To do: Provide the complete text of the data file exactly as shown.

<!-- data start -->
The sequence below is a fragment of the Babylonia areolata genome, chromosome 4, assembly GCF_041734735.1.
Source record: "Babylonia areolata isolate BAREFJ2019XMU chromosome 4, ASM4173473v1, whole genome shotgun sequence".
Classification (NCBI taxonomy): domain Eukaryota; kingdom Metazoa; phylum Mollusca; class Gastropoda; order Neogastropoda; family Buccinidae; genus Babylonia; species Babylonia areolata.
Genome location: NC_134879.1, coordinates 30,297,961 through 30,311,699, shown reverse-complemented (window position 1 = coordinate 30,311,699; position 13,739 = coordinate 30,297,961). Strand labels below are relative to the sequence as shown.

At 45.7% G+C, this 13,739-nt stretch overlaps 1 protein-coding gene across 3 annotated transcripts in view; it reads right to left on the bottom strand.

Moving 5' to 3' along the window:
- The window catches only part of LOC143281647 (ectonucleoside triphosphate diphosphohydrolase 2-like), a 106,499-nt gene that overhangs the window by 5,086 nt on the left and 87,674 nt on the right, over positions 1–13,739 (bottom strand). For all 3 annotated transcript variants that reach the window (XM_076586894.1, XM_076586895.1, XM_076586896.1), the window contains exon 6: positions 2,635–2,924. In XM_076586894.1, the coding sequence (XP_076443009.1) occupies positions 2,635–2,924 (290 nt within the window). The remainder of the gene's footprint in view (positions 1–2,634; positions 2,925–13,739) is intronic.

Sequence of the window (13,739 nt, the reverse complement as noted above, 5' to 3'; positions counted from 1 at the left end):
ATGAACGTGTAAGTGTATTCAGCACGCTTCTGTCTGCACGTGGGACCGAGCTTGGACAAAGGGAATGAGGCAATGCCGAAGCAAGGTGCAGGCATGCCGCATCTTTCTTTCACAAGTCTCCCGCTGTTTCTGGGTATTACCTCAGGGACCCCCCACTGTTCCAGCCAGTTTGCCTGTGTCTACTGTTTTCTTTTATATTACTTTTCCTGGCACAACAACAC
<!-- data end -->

The sequence below is a fragment of the Babylonia areolata genome, chromosome 4, assembly GCF_041734735.1.
Source record: "Babylonia areolata isolate BAREFJ2019XMU chromosome 4, ASM4173473v1, whole genome shotgun sequence".
Classification (NCBI taxonomy): domain Eukaryota; kingdom Metazoa; phylum Mollusca; class Gastropoda; order Neogastropoda; family Buccinidae; genus Babylonia; species Babylonia areolata.
Genome location: NC_134879.1, coordinates 30,297,961 through 30,311,699, shown reverse-complemented (window position 1 = coordinate 30,311,699; position 13,739 = coordinate 30,297,961). Strand labels below are relative to the sequence as shown.

At 45.7% G+C, this 13,739-nt stretch overlaps 1 protein-coding gene across 3 annotated transcripts in view; it reads right to left on the bottom strand.

Moving 5' to 3' along the window:
- The window catches only part of LOC143281647 (ectonucleoside triphosphate diphosphohydrolase 2-like), a 106,499-nt gene that overhangs the window by 5,086 nt on the left and 87,674 nt on the right, over positions 1–13,739 (bottom strand). For all 3 annotated transcript variants that reach the window (XM_076586894.1, XM_076586895.1, XM_076586896.1), the window contains exon 6: positions 2,635–2,924. In XM_076586894.1, the coding sequence (XP_076443009.1) occupies positions 2,635–2,924 (290 nt within the window). The remainder of the gene's footprint in view (positions 1–2,634; positions 2,925–13,739) is intronic.

Sequence of the window (13,739 nt, the reverse complement as noted above, 5' to 3'; positions counted from 1 at the left end):
ATGAACGTGTAAGTGTATTCAGCACGCTTCTGTCTGCACGTGGGACCGAGCTTGGACAAAGGGAATGAGGCAATGCCGAAGCAAGGTGCAGGCATGCCGCATCTTTCTTTCACAAGTCTCCCGCTGTTTCTGGGTATTACCTCAGGGACCCCCCACTGTTCCAGCCAGTTTGCCTGTGTCTACTGTTTTCTTTTATATTACTTTTCCTGGCACAACAACAC